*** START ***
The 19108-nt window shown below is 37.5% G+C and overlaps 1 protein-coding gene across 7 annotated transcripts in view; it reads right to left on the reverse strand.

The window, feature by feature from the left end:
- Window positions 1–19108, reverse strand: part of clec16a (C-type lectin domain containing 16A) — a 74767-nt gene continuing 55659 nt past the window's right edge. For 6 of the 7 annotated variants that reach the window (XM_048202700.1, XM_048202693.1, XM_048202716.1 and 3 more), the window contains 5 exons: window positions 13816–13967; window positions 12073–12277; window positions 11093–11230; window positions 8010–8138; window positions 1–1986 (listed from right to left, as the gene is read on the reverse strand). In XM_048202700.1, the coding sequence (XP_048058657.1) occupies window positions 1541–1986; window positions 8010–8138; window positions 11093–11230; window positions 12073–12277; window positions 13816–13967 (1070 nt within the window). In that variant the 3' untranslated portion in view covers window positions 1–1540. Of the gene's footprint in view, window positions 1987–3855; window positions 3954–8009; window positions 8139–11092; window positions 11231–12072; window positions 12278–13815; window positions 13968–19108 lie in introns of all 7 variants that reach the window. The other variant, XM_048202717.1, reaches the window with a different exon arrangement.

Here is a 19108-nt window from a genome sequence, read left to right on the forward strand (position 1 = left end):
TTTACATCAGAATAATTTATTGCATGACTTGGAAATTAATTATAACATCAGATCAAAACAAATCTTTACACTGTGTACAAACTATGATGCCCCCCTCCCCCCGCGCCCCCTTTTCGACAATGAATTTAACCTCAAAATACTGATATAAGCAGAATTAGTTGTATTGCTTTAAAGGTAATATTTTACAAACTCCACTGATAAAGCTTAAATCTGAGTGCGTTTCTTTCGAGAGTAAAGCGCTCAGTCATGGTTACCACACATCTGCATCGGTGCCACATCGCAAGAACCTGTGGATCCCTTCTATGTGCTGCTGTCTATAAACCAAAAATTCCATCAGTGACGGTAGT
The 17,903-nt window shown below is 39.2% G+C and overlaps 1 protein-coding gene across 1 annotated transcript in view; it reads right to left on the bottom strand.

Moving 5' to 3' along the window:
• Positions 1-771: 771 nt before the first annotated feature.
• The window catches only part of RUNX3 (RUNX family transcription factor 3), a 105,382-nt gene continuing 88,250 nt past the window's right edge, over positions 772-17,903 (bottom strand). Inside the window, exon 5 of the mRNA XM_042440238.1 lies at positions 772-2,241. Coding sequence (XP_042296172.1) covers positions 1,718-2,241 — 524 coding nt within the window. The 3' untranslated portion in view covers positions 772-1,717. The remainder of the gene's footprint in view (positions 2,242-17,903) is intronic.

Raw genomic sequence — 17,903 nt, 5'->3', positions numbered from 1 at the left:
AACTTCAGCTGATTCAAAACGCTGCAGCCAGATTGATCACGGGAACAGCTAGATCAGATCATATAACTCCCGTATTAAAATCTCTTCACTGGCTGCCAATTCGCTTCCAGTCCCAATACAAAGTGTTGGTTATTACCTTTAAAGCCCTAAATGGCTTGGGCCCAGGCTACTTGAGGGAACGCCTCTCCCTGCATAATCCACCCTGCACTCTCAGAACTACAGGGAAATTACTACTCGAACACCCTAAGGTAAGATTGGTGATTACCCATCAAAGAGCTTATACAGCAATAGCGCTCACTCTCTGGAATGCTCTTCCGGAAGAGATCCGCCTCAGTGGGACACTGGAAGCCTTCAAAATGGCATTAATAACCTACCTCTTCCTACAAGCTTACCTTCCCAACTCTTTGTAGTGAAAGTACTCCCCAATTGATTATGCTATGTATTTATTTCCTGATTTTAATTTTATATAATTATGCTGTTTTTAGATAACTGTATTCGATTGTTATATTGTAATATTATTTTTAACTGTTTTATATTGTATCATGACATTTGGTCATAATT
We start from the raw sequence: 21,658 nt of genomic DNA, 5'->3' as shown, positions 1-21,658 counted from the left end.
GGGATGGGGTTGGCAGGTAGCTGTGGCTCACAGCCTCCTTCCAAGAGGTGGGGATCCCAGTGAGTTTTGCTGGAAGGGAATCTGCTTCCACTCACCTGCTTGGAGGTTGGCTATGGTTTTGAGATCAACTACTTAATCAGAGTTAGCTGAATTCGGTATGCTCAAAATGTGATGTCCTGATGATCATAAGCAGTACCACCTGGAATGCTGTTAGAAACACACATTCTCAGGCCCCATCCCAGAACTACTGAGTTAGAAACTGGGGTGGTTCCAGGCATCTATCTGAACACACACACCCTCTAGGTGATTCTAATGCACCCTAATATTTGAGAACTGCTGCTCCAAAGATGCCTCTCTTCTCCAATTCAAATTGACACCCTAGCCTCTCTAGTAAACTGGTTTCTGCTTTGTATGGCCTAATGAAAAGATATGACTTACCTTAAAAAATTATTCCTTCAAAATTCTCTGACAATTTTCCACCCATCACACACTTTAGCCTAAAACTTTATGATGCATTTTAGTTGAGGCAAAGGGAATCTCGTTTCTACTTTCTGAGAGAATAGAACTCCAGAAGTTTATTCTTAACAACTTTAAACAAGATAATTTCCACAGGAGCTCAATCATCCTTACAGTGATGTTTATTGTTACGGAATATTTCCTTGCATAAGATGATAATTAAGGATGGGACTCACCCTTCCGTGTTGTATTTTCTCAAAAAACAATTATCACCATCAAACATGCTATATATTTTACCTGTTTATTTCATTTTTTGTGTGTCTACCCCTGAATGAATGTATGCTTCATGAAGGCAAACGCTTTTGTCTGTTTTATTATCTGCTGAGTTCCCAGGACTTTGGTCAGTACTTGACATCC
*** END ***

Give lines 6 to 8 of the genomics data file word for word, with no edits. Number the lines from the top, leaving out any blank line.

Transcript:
The 17,903-nt window shown below is 39.2% G+C and overlaps 1 protein-coding gene across 1 annotated transcript in view; it reads right to left on the bottom strand.

Moving 5' to 3' along the window:
• Positions 1-771: 771 nt before the first annotated feature.